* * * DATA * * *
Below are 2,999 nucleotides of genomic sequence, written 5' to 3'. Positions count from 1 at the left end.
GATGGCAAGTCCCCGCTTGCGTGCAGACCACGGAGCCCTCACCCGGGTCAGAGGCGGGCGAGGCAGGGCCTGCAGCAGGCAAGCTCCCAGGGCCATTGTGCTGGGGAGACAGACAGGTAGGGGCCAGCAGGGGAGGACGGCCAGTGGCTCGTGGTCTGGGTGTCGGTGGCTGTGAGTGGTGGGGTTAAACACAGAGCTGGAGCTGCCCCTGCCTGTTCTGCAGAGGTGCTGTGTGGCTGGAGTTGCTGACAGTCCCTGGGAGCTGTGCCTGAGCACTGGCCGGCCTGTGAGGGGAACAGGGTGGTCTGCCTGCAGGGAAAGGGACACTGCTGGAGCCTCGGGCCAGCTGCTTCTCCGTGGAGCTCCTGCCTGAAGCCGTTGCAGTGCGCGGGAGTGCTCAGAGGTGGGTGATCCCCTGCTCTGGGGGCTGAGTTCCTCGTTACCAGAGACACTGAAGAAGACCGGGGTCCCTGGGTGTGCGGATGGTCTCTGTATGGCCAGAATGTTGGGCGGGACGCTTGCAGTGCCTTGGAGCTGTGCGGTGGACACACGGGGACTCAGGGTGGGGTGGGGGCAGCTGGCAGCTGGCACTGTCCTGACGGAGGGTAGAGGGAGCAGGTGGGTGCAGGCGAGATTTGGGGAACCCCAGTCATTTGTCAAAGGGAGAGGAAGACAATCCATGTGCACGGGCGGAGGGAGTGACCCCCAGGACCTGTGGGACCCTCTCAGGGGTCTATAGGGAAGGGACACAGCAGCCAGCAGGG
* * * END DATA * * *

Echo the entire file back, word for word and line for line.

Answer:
Below are 2,999 nucleotides of genomic sequence, written 5' to 3'. Positions count from 1 at the left end.
GATGGCAAGTCCCCGCTTGCGTGCAGACCACGGAGCCCTCACCCGGGTCAGAGGCGGGCGAGGCAGGGCCTGCAGCAGGCAAGCTCCCAGGGCCATTGTGCTGGGGAGACAGACAGGTAGGGGCCAGCAGGGGAGGACGGCCAGTGGCTCGTGGTCTGGGTGTCGGTGGCTGTGAGTGGTGGGGTTAAACACAGAGCTGGAGCTGCCCCTGCCTGTTCTGCAGAGGTGCTGTGTGGCTGGAGTTGCTGACAGTCCCTGGGAGCTGTGCCTGAGCACTGGCCGGCCTGTGAGGGGAACAGGGTGGTCTGCCTGCAGGGAAAGGGACACTGCTGGAGCCTCGGGCCAGCTGCTTCTCCGTGGAGCTCCTGCCTGAAGCCGTTGCAGTGCGCGGGAGTGCTCAGAGGTGGGTGATCCCCTGCTCTGGGGGCTGAGTTCCTCGTTACCAGAGACACTGAAGAAGACCGGGGTCCCTGGGTGTGCGGATGGTCTCTGTATGGCCAGAATGTTGGGCGGGACGCTTGCAGTGCCTTGGAGCTGTGCGGTGGACACACGGGGACTCAGGGTGGGGTGGGGGCAGCTGGCAGCTGGCACTGTCCTGACGGAGGGTAGAGGGAGCAGGTGGGTGCAGGCGAGATTTGGGGAACCCCAGTCATTTGTCAAAGGGAGAGGAAGACAATCCATGTGCACGGGCGGAGGGAGTGACCCCCAGGACCTGTGGGACCCTCTCAGGGGTCTATAGGGAAGGGACACAGCAGCCAGCAGGG